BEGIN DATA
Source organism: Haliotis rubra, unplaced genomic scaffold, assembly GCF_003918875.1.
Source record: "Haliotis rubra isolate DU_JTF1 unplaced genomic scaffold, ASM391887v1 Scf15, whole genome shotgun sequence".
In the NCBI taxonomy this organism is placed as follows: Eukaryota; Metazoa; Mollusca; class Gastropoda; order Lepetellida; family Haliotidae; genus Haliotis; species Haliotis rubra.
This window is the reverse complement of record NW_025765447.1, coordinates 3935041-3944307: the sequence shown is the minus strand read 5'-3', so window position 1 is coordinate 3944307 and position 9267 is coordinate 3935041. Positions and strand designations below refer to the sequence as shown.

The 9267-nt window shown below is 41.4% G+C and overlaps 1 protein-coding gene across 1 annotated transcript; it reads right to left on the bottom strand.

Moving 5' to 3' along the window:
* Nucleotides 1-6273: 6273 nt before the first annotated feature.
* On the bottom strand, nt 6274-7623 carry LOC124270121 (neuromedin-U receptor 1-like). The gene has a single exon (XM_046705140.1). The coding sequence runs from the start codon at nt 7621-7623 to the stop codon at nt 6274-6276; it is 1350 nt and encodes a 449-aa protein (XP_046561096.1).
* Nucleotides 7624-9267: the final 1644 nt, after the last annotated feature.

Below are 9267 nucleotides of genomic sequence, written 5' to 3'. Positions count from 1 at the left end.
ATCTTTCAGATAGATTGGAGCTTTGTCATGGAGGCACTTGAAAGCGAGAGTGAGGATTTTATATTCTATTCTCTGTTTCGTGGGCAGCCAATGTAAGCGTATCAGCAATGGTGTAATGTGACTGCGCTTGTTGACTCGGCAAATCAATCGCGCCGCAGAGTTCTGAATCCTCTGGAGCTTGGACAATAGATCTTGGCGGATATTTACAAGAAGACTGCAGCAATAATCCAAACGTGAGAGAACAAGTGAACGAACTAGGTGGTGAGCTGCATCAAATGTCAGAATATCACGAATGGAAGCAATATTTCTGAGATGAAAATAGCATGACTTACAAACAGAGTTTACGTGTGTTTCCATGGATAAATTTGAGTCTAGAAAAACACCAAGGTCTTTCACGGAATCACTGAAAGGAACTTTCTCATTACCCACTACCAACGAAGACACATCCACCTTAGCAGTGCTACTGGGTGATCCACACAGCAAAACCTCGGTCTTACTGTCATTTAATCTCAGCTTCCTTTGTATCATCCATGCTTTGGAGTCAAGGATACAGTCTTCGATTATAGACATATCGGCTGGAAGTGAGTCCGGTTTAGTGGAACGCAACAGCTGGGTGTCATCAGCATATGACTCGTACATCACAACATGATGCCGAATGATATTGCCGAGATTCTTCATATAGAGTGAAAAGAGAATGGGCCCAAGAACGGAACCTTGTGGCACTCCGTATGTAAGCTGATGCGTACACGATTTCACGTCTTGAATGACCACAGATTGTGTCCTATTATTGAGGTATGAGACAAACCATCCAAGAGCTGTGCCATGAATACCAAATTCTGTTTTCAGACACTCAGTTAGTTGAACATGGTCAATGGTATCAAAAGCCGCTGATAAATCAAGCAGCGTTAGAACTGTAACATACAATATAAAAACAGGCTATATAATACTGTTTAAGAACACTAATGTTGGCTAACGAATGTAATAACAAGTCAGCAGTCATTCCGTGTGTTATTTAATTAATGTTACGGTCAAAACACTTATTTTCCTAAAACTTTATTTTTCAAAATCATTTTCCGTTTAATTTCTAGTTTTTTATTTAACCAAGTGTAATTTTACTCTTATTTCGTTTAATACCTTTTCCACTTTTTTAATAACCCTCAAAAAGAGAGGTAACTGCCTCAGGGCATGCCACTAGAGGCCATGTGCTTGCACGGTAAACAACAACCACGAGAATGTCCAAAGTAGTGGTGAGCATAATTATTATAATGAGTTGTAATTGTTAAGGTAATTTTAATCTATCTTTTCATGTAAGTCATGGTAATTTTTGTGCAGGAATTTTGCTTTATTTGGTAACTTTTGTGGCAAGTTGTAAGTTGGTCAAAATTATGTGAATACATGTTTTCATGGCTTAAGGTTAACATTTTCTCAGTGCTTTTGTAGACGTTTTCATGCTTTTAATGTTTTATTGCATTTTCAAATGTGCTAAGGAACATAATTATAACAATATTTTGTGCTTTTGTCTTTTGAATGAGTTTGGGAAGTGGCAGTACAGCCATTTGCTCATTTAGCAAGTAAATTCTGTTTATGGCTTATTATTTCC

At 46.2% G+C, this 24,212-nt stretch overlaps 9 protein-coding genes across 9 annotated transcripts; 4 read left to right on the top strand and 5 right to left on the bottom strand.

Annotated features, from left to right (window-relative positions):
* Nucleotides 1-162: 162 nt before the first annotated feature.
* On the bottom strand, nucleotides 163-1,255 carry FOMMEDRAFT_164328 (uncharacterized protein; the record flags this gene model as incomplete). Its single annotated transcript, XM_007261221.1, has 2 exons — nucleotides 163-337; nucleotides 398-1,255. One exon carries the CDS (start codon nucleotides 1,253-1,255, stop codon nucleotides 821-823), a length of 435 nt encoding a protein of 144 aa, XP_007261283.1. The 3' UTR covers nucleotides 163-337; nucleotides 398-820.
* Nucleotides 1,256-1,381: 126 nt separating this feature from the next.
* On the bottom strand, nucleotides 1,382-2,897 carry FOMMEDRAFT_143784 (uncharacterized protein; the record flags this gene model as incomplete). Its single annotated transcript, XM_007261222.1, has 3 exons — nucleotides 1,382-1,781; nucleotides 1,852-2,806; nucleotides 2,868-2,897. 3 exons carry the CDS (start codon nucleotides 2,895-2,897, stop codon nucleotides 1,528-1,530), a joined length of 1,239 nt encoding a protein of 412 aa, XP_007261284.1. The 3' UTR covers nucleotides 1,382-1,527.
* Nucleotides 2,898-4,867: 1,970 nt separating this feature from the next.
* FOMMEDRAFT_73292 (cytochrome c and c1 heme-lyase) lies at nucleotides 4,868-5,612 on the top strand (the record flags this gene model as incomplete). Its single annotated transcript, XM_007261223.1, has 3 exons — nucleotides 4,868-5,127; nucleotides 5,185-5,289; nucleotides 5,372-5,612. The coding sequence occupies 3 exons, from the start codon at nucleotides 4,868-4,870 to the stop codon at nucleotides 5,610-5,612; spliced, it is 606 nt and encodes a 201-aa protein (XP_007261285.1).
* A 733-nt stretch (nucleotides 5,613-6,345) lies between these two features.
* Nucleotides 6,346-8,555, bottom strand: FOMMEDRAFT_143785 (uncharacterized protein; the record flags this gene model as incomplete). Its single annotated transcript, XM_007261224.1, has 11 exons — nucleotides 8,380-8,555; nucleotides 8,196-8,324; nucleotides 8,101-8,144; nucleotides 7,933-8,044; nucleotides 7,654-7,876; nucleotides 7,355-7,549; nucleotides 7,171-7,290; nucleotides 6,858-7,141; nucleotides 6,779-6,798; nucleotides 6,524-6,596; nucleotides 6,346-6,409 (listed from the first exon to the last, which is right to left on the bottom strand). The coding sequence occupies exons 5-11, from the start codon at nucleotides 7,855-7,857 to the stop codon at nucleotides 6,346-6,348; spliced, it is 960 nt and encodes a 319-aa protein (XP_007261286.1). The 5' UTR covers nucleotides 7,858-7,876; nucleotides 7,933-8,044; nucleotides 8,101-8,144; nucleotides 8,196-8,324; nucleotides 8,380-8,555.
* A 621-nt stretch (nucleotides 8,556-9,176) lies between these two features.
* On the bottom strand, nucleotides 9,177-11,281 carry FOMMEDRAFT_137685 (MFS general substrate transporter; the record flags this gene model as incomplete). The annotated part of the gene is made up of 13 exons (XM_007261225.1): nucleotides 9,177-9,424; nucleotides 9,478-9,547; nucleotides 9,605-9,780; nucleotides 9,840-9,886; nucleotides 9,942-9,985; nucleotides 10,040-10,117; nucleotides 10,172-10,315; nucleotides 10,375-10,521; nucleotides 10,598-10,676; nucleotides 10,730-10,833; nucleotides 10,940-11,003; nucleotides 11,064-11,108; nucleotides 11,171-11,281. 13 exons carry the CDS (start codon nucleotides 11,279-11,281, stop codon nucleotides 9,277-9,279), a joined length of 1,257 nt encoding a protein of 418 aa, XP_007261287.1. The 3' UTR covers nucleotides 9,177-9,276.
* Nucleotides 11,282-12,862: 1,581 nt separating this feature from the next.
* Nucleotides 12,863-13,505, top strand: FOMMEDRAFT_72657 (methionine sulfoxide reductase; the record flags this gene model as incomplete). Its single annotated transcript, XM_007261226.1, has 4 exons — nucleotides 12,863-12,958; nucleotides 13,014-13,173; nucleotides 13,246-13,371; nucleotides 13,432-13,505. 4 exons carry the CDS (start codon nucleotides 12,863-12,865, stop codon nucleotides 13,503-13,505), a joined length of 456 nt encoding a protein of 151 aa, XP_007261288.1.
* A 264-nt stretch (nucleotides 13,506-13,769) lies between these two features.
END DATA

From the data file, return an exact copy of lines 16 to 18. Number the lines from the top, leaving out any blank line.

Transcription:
* Nucleotides 1,256-1,381: 126 nt separating this feature from the next.
* On the bottom strand, nucleotides 1,382-2,897 carry FOMMEDRAFT_143784 (uncharacterized protein; the record flags this gene model as incomplete). Its single annotated transcript, XM_007261222.1, has 3 exons — nucleotides 1,382-1,781; nucleotides 1,852-2,806; nucleotides 2,868-2,897. 3 exons carry the CDS (start codon nucleotides 2,895-2,897, stop codon nucleotides 1,528-1,530), a joined length of 1,239 nt encoding a protein of 412 aa, XP_007261284.1. The 3' UTR covers nucleotides 1,382-1,527.
* Nucleotides 2,898-4,867: 1,970 nt separating this feature from the next.